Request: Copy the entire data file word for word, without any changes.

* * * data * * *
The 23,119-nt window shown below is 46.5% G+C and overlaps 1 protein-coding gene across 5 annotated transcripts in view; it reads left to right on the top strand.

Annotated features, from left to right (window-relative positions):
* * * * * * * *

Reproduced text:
The 23,119-nt window shown below is 46.5% G+C and overlaps 1 protein-coding gene across 5 annotated transcripts in view; it reads left to right on the top strand.

Annotated features, from left to right (window-relative positions):